IT’S dusk at a small hotel in rural Munster. In the bar, 20 out-of-towners have convened. They range in age from early 20s to mid-60s. More arrive, introduce themselves, and join the group in the corner of the bar. They don’t have much in common, but in half an hour they’ll all be naked. They are here for the monthly Irish Naturist Association nude swim and sauna.
The INA was formed in 1963. The International Naturist Federation, with which the INA is affiliated, defines naturism as: “Lifestyle in harmony with nature, expressed through personal and social nudity, and characterised by self-respect of people with different opinions and of the environment.” But why do people hang around naked in groups together?
John, 55, has been a naturist for 30 years. He divides naturists into three categories: private nudists, who enjoy being naked, but do so at home; activists, who campaign to change society’s attitudes to the naked body; and social naturists, who enjoy being naked in the company of others.
John is a social naturist. “I think it has strong messages about self-acceptance and acceptance of other people, of dealing with people without barriers, without the social messages that go with what clothes you wear,” he says.
It’s disrobing time. We file into the hotel leisure centre and sign in. The door is manned by an INA member. Hotel staff are absent. Towels are draped over the CCTV cameras. The hotel has guaranteed privacy.
Most of the men are 40-plus, but there are only four 40-plus women. In the changing room, the older women are confident, but the younger, first-timers are hesitant. I undress quickly and walk out into the pool area; I am a little self-conscious, but not too bothered.
The pool is small and cold, and the steam room is out of order. The steaming Jacuzzi is popular for keeping warm and for socialising. The glass door of the sauna affords a view of the small swimming pool, where people swim lengths and congregate around the edges.
Naturists are open about its appeal. I meet 48-year-old Ken in the Jacuzzi. “I just love having my clothes off. I always feel great,” he says. “I started modelling in 2000, for art colleges and studios. It’s difficult for them to get nude models, especially males. I love my body and I’m very proud of my body,” he says.
Naturists emphasise that it is non-sexual nudity. The atmosphere is social, but it isn’t flirtatious, and we were told beforehand that behaviour that made another participant uncomfortable was unacceptable.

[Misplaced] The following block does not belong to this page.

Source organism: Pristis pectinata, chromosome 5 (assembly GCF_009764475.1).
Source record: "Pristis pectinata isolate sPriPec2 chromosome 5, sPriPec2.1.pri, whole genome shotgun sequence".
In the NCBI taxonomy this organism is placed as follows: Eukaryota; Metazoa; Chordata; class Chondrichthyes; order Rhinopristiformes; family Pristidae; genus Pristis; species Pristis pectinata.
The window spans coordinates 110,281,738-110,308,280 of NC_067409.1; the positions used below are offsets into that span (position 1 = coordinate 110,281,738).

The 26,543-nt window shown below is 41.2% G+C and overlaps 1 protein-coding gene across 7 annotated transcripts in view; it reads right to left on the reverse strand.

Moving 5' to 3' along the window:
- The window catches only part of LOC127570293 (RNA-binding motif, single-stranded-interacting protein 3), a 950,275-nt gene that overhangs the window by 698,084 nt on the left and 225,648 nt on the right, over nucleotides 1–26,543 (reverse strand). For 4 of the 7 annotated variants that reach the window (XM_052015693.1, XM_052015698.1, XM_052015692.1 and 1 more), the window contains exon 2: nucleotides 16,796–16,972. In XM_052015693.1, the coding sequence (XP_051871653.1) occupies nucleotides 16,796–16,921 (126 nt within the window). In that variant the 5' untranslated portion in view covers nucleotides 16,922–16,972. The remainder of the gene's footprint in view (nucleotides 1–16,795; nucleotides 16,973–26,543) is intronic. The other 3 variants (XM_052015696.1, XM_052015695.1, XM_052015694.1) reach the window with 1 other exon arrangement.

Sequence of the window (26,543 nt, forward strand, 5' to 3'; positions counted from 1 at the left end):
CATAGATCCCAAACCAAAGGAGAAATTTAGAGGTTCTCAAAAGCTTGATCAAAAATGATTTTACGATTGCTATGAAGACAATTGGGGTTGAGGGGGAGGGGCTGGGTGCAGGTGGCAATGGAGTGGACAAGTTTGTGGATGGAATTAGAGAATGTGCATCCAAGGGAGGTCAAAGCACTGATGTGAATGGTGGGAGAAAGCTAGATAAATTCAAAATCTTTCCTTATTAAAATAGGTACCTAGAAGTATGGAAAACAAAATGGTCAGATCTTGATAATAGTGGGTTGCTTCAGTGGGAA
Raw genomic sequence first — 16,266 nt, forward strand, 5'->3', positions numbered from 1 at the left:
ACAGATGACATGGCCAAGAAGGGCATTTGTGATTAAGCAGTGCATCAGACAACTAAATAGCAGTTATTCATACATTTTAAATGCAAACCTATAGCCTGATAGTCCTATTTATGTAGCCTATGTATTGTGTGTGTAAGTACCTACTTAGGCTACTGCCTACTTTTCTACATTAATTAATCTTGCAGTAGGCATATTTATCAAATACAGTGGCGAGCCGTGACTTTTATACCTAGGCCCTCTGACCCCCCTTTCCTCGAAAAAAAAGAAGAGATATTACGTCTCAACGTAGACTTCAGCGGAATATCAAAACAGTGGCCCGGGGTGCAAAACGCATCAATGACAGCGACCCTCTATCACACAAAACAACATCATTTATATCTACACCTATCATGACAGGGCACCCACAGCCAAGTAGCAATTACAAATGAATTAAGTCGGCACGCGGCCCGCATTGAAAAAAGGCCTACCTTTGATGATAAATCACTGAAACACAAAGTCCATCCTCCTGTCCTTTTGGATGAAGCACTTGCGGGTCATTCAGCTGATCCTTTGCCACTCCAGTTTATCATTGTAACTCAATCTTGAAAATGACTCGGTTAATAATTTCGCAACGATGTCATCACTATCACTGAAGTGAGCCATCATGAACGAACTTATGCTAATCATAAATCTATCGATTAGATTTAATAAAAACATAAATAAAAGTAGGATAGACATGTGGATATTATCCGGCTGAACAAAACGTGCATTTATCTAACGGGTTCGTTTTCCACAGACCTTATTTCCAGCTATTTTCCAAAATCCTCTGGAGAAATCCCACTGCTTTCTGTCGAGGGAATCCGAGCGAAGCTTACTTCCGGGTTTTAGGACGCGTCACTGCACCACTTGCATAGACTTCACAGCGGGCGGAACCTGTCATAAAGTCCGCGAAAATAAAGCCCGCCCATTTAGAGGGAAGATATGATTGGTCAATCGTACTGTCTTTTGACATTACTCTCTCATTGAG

Irish law doesn’t clarify the difference between non-sexual nudity and lewd acts: indecent exposure is policed by several antiquated acts, while section 5 of the Criminal Justice (Public Order) Act, 1994, says that it shall be an indictable offence for “any person in a public place to engage in offensive conduct.” The definition of “offensive conduct” is broad, so a naturist could be arrested and charged if they had caused offence, even if they were on private property overlooked by public property.
The legal inconsistencies were highlighted in April, in the High Court, where Mr Justice Gerard Hogan ruled that the offence of “offending modesty” contained in section 18 of the Criminal Law (Amendment) Act, 1935, was so vague as to be unconstitutional.
Pat Gallagher, president of the INA for 15 years, wants the law changed. He says that the INA has campaigned for years. “I wrote a letter when Mr Ahern was Minister for Justice, and that got passed to Environment, and then the government changed and it’s now with Mr Shatter’s former office. It’s simply not a political priority,” he says.
The INA will host the International Naturist Congress, for the first time, in September. Backed by Fáilte Ireland, 150 delegates are expected from as far afield as Brazil, Canada and New Zealand. “We didn’t think that we’d be a large enough organisation to host such an event,” Pat says. “But we met with people from Fáilte Ireland, in Amiens Street, and they were very supportive. They said to go ahead. Hopefully, if we get good publicity out of it, it might sway people in Dáil Eireann to look at legalising naturism.”
Back in the hotel, John says his first experience of naturism was abroad: “An Irish woman who lived in Munich told me that she loved plant life and that she was going to show me the best garden in Munich,” he says. “When we walked in, she took off all her clothes and it only took me a moment to realise that everyone else there wasn’t wearing any clothes, bar me. I just wouldn’t get out of my underpants. I was only 23 or 24 years old, brought up in a typical, arch-Catholic family, and believing everything to do with this situation was so sinful. That night, lying in bed, a young, red-blooded Irish male, I thought to myself, ‘you know what, that was great, and the sky didn’t fall in’. I met up with the same woman the following day and said, ‘You’d never do that in Cork’. And she said, ‘Of course not, we just don’t do that kind of thing in Ireland’. When I came back, I started asking questions and I found that there actually were people who did do it, and I started meeting them on a regular basis and a couple of years later joined the INA.”
John says Irish attitudes to nudity are influenced by Catholicism. “We are expected to be shocked by the sight of naked flesh, because of the role of the Church in confusing nudity with inappropriate sexual behaviour,” he says.
How does tie in with the new, sexualised landscape of people pressured to conform to ideals of beauty in the media and advertising? “It was actually an older woman who said to me that it’s so wonderful to be reminded of what real people look like naked,” he says.